**While these thoughts and experiences are completely my own, I've been impacted by watching many dear St. Jude families who treasure every day in ways I can't even begin to grasp.  Julie Locke, the mother of Dax Locke and the founder of The Dax Locke Foundation ends everything she writes with "Cherish Every Moment" and has made this the foundation's slogan.  Julie's walk with her Savior & the way she celebrates both of her children have convicted me to never wish away my current season of life.**

Monday, July 14, 2014

The Journey of the Bag, the Boy, and Beyond

The baby boy was just under 4 weeks old when we picked him up from a doctor's appointment and brought him home.  It would be another day or two before a caseworker was assigned to the little guy.  By the time the caseworker visited, we had already bought diapers, wipes, formula, a diaper bag, and other essentials.  The baby's birth parents had sent two tubs of clothes--enough to keep him clothed for quite a while.

When the caseworker brought a backpack full of items for him, I was very appreciative.  I also felt a little guilty; surely, there was some other baby boy who needed the clothes, baby wash, diapers & wipes so much more than we did.  Although we didn't know where the journey with our new foster son would take us, we did know it was a longterm placement.  So, no one but us would ever need to have all those supplies for him.

I set the backpack in the bedroom and waited to use the items.  But, I continued to look through the bag and couldn't believe how much had been given to our little boy.  A few weeks later, I made a decision--I gave the bag back to our caseworker, and told her to have the agency save it for another newborn.  And that everything was in the bag except for one thing:

I kept the blanket.

It was clear someone had made the blanket.  And, it seemed important to keep the gift that represented both the beginning of his foster care journey and the path still yet to come.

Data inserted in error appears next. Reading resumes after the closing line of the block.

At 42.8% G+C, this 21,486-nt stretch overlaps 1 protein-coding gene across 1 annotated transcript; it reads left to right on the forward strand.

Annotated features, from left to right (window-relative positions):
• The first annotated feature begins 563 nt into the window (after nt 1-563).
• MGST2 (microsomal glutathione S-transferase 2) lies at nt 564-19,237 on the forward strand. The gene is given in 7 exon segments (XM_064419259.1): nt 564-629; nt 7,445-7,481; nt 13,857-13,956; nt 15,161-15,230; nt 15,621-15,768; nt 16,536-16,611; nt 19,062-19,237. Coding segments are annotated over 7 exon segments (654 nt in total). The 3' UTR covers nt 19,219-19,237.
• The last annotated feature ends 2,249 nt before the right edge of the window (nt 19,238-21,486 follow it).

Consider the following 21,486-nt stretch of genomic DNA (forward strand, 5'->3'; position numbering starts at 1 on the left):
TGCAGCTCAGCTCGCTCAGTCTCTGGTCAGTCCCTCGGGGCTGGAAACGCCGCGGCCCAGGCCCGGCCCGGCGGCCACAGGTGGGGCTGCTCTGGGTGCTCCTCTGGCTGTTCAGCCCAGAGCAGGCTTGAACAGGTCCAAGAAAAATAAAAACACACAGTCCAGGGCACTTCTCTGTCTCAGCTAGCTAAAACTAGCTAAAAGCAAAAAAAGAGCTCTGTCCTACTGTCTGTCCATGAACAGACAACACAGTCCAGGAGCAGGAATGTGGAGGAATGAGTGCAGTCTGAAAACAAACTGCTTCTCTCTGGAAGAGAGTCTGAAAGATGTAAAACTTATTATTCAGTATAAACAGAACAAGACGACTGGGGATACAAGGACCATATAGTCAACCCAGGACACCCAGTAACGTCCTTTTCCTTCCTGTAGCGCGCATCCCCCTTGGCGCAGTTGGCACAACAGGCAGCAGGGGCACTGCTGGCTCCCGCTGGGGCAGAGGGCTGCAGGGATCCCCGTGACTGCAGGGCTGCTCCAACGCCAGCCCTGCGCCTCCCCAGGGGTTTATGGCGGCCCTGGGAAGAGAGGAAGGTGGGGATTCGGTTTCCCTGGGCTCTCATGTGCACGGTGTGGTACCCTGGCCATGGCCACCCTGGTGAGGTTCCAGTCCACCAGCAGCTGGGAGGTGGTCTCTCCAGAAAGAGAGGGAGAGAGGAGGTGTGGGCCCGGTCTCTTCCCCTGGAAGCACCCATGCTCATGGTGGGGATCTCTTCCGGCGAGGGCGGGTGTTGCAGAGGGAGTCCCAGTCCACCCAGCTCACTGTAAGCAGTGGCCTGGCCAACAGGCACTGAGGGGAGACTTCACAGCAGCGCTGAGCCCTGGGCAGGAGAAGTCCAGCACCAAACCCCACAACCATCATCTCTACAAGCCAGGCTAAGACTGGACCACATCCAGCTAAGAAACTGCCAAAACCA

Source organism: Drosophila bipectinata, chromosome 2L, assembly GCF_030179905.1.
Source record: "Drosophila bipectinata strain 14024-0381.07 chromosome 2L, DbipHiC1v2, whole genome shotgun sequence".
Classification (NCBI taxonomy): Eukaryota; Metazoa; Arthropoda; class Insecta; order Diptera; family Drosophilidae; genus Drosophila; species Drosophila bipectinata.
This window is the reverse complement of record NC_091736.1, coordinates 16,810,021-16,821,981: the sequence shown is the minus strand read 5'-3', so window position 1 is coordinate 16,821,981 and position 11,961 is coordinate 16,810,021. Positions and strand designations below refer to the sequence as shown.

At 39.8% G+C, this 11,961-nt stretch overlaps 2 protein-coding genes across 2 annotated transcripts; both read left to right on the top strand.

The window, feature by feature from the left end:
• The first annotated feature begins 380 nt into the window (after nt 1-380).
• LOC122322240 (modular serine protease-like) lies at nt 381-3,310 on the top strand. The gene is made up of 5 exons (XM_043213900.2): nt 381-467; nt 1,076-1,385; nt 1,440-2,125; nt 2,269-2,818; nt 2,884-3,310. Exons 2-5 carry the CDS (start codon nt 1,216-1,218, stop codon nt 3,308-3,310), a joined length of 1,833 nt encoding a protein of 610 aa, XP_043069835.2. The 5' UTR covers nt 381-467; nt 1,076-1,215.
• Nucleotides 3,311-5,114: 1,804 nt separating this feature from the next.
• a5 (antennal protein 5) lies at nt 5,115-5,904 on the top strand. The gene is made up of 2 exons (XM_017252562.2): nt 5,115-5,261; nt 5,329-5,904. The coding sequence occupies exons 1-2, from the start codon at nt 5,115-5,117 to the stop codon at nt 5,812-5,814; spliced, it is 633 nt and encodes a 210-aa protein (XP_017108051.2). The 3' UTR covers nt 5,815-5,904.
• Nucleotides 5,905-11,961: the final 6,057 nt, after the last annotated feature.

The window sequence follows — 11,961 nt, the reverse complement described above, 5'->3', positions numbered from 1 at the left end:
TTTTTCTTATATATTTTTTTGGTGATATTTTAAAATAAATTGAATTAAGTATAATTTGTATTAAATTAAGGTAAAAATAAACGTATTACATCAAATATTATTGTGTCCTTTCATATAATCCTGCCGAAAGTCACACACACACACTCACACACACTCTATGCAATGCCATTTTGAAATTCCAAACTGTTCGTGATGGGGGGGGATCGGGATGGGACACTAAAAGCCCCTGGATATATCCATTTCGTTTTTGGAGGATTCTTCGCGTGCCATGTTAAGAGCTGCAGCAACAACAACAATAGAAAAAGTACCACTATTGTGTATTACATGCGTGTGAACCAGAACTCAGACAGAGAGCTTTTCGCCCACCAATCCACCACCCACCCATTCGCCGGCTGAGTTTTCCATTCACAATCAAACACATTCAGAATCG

Today, that boy is a spirited yet sweet 2-year old.  We adopted him 8 months ago and can't imagine life without him.

But something else has happened over the past 2 years--I have allowed God to soften my heart and stir a passion within me for the foster care community.  And my own journey led me to a wonderful website and precious organization:  The Forgotten Initiative.  In my "blind" search, I was led to a national organization whose main headquarters is in my own back yard.  One of their key areas of ministry?  Providing Journey Bags to local agencies.  And the agencies give these bags to every child entering foster care!

I don't know what the future holds--but I can't ignore the way God orchestrated Charlie's arrival to our home, the deeper stirring within my heart, and the way a simple bag has brought me full circle to a ministry that exemplifies the importance of providing hope and love to every child.

Tuesday, June 17, 2014

About a Girl who became an Author

I still picture her as a little girl, with her long, wavy ponytail flying through the air as she practiced cartwheels and backflips in her front yard.

I can picture her as a giggling teen--loving life, creating her own style, and so very happy.

I picture her as a college student on the shores of Lake Michigan.  Relaxed, serene, full of love for her family and the Lord.  Her future appeared so bright, so promising, so…perfect.

And then.  Ten years ago happened.  And it all changed.

The man who said he would love her forever broke his promise.

The mom who had loved her forever was diagnosed with a terminal disease.

I honestly didn't know how she could survive.

But she did.

I watched as that happy girl became a determined woman.  Determined to follow God in every way, for without Him she knew she'd crumble.